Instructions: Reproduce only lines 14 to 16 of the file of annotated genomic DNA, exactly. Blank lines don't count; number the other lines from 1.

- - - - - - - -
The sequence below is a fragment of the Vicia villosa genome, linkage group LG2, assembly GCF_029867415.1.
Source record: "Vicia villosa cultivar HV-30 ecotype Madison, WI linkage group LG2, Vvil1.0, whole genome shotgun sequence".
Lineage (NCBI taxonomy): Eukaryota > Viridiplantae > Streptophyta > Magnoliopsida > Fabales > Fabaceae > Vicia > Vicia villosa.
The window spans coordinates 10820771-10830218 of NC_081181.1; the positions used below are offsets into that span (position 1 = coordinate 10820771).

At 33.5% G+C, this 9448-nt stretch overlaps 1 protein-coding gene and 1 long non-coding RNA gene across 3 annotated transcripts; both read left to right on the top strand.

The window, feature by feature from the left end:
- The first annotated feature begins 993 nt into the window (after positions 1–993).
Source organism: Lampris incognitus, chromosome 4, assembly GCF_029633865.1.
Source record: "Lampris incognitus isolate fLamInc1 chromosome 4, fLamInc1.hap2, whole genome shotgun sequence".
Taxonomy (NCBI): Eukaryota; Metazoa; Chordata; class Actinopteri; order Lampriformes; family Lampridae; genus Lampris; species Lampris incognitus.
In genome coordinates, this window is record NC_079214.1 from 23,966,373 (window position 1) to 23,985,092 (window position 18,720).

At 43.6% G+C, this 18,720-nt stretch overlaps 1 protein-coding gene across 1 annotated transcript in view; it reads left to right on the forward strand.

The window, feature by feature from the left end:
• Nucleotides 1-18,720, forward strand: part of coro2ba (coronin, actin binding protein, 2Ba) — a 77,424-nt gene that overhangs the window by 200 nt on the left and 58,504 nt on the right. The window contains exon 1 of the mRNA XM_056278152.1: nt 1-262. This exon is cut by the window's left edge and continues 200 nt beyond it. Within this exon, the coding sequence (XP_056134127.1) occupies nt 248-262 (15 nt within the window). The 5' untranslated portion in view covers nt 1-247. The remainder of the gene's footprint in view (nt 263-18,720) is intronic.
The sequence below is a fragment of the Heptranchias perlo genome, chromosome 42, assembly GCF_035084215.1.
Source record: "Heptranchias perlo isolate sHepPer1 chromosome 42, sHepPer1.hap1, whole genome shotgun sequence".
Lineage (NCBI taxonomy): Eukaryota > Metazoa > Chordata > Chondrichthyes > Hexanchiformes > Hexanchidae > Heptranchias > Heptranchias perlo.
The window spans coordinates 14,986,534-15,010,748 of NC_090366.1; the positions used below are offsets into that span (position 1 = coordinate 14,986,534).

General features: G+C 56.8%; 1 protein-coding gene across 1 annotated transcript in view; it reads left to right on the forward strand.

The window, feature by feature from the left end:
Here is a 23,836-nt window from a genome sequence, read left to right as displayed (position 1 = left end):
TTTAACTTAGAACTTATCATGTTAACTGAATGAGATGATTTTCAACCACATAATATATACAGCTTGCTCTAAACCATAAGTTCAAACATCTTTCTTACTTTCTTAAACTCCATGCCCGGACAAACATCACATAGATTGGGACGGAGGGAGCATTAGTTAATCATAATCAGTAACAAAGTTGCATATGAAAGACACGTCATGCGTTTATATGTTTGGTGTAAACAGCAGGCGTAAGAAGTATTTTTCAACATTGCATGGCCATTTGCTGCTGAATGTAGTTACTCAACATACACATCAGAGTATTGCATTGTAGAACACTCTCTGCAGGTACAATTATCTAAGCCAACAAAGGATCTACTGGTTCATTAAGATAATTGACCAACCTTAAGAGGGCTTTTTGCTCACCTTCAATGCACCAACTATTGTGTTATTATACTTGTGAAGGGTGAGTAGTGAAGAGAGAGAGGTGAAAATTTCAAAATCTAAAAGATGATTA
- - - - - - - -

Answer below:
• Nucleotides 1-18,720, forward strand: part of coro2ba (coronin, actin binding protein, 2Ba) — a 77,424-nt gene that overhangs the window by 200 nt on the left and 58,504 nt on the right. The window contains exon 1 of the mRNA XM_056278152.1: nt 1-262. This exon is cut by the window's left edge and continues 200 nt beyond it. Within this exon, the coding sequence (XP_056134127.1) occupies nt 248-262 (15 nt within the window). The 5' untranslated portion in view covers nt 1-247. The remainder of the gene's footprint in view (nt 263-18,720) is intronic.
The sequence below is a fragment of the Heptranchias perlo genome, chromosome 42, assembly GCF_035084215.1.
Source record: "Heptranchias perlo isolate sHepPer1 chromosome 42, sHepPer1.hap1, whole genome shotgun sequence".